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The Jonas Brothers are Burnin’ Up with DPA

DPA Jonas Brothers Cynthia Parkhurst HI

With clarity and natural sound at the forefront of all things DPA Microphones, the Jonas Brothers’ monitor engineer Jon Kooren knew the brand would be the perfect solution for the group’s “The Remember This Tour.”

Originally delayed due to the pandemic, the tour launched in Las Vegas in August and wrapped around the country, with a final show at the Hollywood Bowl on October 27. Deployed primarily for percussion and vocals, the large collection of DPA mics on the tour included the 4011 Cardioid, 4099 CORE Instrument and 2011 Twin Diaphragm Cardioid microphones for drums and percussion, as well as the d:facto 4018V Vocal microphone for backup and the d:facto 4018VL Vocal microphone for Kevin Jonas.

“There’s a lot of mics; we use two 4011As for percussion overheads, above the cymbals and chimes, another as a direct source for shakers and tambourine, and a fourth on snare bottom on the drum kit,” explains Kooren. “Then, we have 4099s on high and low congas, the bongos, two toms and two timbales, and the 2011Cs on smaller trashcan-style snares. The d:factos for Kevin and backup are very natural sounding, with great-off axis rejection that decreases the bleed from other instruments on-stage compared to other mics we’ve used in the past.”

Originally implemented on the Jonas Brothers’ previous arena tour, the DPA’s were selected on recommendation from Kooren’s friend and fellow monitor engineer Eddie Caipo. “It started with the d:facto VL [for Nick Jonas], and those were great, and then I added the 4099s and we’ve just expanded from there,” Kooren says. “When we added the percussion section, I took the opportunity to fill in with some more of the DPA mics. We have a lot of open mics for percussion. It’s a big set up and the percussionist, Demien [Arriaga], has a lot of movement to the way he plays. So, it helps to have DPA to cover all those open mic’ing applications. The mics give us a crisp, clean, natural-sounding solution that can handle the high SPLs of percussion while still sounding exactly like the source with minimal EQing.”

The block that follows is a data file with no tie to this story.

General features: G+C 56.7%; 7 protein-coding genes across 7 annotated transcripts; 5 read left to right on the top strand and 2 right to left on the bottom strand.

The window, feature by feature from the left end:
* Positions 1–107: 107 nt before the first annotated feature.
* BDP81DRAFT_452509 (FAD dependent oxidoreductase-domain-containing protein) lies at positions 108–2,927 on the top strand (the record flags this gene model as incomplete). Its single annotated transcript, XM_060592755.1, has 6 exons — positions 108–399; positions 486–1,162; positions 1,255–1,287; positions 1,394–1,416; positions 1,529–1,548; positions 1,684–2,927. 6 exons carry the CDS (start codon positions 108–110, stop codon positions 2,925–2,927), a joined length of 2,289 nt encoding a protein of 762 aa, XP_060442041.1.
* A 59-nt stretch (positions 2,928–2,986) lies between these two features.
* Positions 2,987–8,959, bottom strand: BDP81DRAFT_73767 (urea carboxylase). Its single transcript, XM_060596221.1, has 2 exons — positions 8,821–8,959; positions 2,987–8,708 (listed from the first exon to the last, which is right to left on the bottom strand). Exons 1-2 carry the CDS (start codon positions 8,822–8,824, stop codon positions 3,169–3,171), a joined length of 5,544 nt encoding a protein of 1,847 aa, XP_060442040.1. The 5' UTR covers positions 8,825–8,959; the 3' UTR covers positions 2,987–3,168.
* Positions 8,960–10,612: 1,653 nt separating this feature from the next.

DPA Jonas Brothers Cynthia Parkhurst 1The mics have proven essential at front-of-house as well. “They deliver a crystal clear and sonically neutral representation of the source,” says FOH Engineer Brian Pomp. “The mics stand up to the insane SPL that the artists deliver and, when EQing, I find that the DPAs are far less drastic than other mics in similar applications.”


The mics aren’t just a stand-out for the engineers, the musicians have noticed the benefits as well


The mics make Kooren’s job easier as well. “I can alter what I’m hearing to match what I need in the mix, but what I put out is more or less the same as if I am standing right there listening to it,” he adds. “I especially like that the 4099s are small and pliable, so I can put them wherever I need; they’ve been really great. Then, with the d:factos, the background vocals are standing off-axis, right in front of percussion. The bleed that I get from those vocal mics is just a lot smoother than what you would normally get, so it’s easy for me to blend that into my mix. As far as the percussion mics, even though there’s so many of them, it’s easy to balance them together to get a professional sound.”

As the tour wraps, the Jonas Brothers will soon head out on the road again on the iHeartRadio Jingle Ball Tour, which kicks off in Dallas on November 30.


*Photo Credits: Cynthia Parkhurst

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